Georgetown turned in its ugliest performance of the season Tuesday, committing 17 turnovers and bricking nearly 50 percent from the free-throw line en route to this season's second one-sided, double-digit loss to Xavier. The Musketeers once again kept the Hoya offense in check inside while Georgetown was able to generate precious little from the perimeter. The Hoyas fell behind early and far, recovering too little and too late to make this game competitive.
Any statistic you pick could describe Georgetown's first-half offensive misery. The Hoyas scored on just 1 of their first 7 possessions and 2 of their first 12, clawing their way to just 6 points in the first 8 minutes. And they hadn't yet reached the nadir, as Georgetown proceeded to go scoreless for more than 5 minutes and without a field goal for the better part of the first half. By the time the Hoyas came up for air, they were down by 17 points and the late-arriving home crowd was effectively silenced. Georgetown managed just 16 first-half points and entered the break down 13, where the deficit remained, more or less, for most of the game.
There were a number of reasons Xavier was able to shut down Georgetown yet again. The Musketeer bigs, Matt Stainbrook and Jalen Reynolds, are big enough to single-team Hoya big man Joshua Smith (10 points, 5 rebounds) and to keep him in check on the boards. The other Xavier defenders played a relatively conservative scheme, getting back quickly on defense, packing the paint, and jamming Hoya cutters. On Georgetown's rare trips into the lane, Hoya ball-handlers saw two and sometimes three Xavier jerseys, leading to travels, errant passes, and sloppy ball-handling.
Georgetown also wasn't able to extend the defense, hitting just 6 of 22 three-pointers and failing to otherwise bend the defense with penetration. Hoya star D'Vauntes Smith-Rivera led the Hoyas with 13 points but connected on just 5 of 14 field goals and 2 of 7 from deep, exemplifying Georgetown's struggles, while the four Hoya freshmen connected on just 3 of 13 attempts from deep. With no real threat to cover on the perimeter, Xavier was free to pack things in ever tighter.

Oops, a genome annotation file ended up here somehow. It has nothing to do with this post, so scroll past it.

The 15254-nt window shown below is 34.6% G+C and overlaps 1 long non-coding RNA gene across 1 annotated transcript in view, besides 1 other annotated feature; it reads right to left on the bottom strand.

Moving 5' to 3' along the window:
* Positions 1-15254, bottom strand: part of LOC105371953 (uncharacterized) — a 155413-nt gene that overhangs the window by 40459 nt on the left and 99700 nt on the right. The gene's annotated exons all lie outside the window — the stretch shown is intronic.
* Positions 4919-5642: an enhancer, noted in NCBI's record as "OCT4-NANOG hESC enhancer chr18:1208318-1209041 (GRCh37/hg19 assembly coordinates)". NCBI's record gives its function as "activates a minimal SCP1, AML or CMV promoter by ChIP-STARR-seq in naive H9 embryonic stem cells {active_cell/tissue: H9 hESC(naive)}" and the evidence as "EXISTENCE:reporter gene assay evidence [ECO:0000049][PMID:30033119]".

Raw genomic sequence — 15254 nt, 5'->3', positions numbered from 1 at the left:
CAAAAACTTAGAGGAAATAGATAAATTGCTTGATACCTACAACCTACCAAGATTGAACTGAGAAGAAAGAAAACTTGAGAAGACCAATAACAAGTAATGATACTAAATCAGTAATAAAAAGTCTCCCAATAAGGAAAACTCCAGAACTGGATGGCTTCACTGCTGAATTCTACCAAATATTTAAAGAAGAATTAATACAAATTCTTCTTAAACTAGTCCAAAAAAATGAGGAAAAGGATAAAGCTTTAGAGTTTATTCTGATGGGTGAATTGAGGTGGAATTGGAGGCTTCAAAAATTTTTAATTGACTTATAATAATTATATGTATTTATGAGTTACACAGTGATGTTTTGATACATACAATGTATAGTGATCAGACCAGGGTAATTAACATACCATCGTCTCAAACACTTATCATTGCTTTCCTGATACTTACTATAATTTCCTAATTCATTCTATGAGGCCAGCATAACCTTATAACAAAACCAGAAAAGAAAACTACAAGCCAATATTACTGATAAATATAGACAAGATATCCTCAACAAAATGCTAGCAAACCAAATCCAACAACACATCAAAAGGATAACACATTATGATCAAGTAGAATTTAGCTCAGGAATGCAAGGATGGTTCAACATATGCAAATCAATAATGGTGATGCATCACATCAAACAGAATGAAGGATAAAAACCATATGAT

The Hoyas cobbled together consecutive baskets here and there as the game wore on, but never got closer than the 7-point deficit that they faced with barely 3 minutes to play. Even that glimmer of hope was snuffed out as Georgetown went scoreless of four straight critical possessions, including a missed one-and-one that added to a tally of 11 missed free throws on the evening, and the Musketeers scored six straight points to put the game away.
Tuesday's loss was a worse replay of the New Year's Eve disaster in Cincinnati, raising the question of whether Xavier has exposed a fatal flaw in Georgetown or merely poses a bad match-up for the Hoyas. The answer, probably, is a bit of both. Smith poses an overwhelming offensive advantage against most opponents, even in conference play. That is not the case against Xavier, which boasts a sizable front line that can play behind Smith and otherwise clog the lane. The rare defense that does not need to double-team or front Smith can afford to stay home on the other Hoyas, waiting to swallow up Georgetown cutters and ball-handlers who wander into the lane. After a series of undersized opposing front lines, Georgetown was jarred to meet a foe its own size, and couldn't generate enough other offense off the bounce or from distance to put pressure on the Musketeeer defense. Xavier also has managed to exploit Georgetown's defensive weaknesses, particularly in transition and on the perimeter, where one Musketeer guard after another found a driving lane that led to a pair of Xavier's 32 free throws.
After four straight wins, three of which were hard-fought and emotional, an off night should be expected, if not exactly understood. Georgetown will have to wait a few days before seeking to right the ship Saturday, at Creighton. But the Hoyas must shake off this difficult loss before hitting the road.